In 2013, David Schwartz wrote an article posted at Tech Transfer Central’s “Technology Transfer University Reporter” about the “substantially manufactured” requirement in Bayh-Dole (35 USC 204). Schwartz reports advice offered by a workshop panel on handling NIH waiver requests, but his sources don’t do so well with Bayh-Dole. Here we will attempt to straighten things out.
The “substantially manufactured” requirement is part of what, by its own assertion of precedence, is the most important provision in federal patent policy. Thus, we might expect commentaries on the provision to be directed at how to build up American manufacturing capabilities when licensing exclusively, but this is not the case with the discussion presented in Schwartz’s article. Instead, the focus is on how to get that waiver and so avoid the obligation by engaging the NIH bureaucracy.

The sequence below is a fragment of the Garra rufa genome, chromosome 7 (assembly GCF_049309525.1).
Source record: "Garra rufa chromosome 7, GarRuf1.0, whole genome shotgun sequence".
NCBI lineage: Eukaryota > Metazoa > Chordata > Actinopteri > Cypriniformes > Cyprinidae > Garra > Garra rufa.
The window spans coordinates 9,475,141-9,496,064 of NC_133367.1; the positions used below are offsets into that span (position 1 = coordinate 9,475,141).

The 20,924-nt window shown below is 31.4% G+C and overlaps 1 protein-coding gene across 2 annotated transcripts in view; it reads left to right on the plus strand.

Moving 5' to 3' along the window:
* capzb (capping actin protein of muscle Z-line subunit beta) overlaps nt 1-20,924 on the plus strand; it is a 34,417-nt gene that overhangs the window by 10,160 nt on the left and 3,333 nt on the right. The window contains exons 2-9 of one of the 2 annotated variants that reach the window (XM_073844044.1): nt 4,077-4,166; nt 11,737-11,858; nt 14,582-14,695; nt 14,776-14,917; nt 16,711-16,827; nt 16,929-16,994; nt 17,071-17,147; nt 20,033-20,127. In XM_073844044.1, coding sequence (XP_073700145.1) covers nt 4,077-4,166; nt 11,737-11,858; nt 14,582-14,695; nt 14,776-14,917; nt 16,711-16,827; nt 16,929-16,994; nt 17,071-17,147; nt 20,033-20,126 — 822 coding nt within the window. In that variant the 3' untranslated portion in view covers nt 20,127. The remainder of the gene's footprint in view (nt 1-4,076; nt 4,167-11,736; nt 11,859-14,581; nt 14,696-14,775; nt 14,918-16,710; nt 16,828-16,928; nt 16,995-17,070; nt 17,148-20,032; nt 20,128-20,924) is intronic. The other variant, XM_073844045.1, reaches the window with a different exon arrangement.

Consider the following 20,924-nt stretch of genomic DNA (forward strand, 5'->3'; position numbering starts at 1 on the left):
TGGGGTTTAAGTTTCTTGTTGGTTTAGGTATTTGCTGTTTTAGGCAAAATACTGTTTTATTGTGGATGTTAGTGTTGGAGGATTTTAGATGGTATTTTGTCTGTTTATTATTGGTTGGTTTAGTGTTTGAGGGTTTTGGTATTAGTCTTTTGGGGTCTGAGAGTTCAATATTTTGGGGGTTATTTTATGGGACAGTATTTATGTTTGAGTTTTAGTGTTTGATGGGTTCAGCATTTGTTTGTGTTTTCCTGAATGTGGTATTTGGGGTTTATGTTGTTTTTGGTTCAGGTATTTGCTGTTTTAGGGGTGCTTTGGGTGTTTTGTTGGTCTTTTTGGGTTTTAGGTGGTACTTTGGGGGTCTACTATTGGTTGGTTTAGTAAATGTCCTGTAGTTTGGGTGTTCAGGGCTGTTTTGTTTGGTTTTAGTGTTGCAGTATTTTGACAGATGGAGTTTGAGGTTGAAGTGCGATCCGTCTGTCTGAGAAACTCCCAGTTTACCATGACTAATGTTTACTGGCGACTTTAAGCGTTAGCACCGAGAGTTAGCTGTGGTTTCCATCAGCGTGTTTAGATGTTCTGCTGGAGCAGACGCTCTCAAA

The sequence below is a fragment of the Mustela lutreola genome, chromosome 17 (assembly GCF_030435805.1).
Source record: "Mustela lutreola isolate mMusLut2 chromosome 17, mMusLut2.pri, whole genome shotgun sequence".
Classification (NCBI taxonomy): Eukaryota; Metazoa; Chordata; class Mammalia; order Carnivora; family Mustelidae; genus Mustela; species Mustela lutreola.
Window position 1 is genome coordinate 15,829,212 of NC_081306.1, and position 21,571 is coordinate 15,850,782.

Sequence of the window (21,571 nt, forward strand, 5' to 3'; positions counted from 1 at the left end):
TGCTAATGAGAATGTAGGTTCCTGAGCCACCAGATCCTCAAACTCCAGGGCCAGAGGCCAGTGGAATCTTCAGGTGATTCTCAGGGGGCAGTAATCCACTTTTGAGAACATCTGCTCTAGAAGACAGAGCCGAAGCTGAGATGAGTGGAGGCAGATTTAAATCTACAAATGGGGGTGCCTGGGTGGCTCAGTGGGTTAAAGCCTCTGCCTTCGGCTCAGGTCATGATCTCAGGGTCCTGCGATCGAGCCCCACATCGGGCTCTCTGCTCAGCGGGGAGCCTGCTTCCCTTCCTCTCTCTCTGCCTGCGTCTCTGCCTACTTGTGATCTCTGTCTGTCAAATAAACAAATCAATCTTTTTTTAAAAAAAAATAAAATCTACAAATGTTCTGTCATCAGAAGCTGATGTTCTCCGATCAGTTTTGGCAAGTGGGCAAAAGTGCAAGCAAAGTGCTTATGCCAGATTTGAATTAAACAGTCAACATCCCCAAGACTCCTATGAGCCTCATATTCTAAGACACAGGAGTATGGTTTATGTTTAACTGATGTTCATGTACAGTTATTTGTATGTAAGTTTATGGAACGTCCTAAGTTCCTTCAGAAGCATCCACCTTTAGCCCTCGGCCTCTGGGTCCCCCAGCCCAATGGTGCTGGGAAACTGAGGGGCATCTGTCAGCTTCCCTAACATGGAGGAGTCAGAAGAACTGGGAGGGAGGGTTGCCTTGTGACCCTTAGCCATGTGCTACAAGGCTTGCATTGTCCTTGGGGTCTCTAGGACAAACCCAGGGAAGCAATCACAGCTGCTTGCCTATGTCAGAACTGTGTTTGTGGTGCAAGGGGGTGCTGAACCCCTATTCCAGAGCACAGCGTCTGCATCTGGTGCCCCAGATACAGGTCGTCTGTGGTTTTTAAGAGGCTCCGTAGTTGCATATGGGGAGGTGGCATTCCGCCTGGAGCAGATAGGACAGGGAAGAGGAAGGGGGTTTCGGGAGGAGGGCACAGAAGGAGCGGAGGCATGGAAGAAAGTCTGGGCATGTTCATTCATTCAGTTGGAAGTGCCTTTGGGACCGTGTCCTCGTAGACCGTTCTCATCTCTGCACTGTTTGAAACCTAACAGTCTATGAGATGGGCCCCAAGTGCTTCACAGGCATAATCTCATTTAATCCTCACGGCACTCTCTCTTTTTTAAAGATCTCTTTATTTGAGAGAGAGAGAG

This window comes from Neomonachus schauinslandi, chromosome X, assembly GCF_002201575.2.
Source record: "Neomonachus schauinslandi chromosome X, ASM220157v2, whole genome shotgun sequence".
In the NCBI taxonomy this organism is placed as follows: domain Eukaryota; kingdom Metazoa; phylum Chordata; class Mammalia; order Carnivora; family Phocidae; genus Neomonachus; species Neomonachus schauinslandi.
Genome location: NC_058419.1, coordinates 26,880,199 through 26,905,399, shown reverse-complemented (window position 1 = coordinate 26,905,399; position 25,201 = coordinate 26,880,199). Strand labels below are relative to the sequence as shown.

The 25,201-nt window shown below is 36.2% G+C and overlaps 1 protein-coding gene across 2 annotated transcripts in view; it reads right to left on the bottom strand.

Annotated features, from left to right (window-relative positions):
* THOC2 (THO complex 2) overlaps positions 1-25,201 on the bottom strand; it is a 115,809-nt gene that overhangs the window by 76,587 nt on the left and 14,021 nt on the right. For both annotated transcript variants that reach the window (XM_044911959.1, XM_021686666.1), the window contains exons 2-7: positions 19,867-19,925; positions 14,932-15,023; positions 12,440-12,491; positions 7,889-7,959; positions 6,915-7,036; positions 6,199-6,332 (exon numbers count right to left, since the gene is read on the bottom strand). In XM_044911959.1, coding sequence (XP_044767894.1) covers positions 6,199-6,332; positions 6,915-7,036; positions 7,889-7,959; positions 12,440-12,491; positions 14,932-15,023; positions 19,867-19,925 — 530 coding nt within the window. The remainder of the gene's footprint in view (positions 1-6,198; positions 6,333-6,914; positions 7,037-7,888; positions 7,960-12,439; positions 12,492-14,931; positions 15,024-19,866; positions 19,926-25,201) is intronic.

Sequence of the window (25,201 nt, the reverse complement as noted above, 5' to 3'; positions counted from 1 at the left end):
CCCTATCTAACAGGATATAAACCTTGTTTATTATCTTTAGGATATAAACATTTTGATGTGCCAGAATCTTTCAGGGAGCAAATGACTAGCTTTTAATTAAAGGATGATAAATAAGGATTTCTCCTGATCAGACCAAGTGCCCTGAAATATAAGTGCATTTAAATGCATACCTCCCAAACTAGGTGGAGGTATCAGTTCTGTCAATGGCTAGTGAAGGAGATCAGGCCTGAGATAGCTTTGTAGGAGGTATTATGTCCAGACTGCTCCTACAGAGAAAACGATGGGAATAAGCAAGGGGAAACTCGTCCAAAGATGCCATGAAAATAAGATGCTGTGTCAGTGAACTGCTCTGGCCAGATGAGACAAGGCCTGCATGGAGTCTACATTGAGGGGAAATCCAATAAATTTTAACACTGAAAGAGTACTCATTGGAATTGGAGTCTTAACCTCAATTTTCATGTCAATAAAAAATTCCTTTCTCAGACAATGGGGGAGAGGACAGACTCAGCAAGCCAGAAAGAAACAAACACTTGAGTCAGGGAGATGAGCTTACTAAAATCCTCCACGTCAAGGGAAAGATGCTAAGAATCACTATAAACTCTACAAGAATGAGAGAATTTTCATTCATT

We have discussed section 204 recently. While set out as important, it turns out that the actual provision is designed to be hopelessly weak, to the point of being useless in developing American industry. At exactly those points where it might be strong, it wilts. It makes big fuss over an implausibly narrow demand on licensing behavior, and within that demand it sets out an ambiguous standard, and then authorizes federal agencies to waive the requirement at will, with necessary fussing over paperwork, while placing enforcement in the unworkable march-in provisions, where the logic of compelling non-exclusive licenses defeats the premise of the provision. Continue reading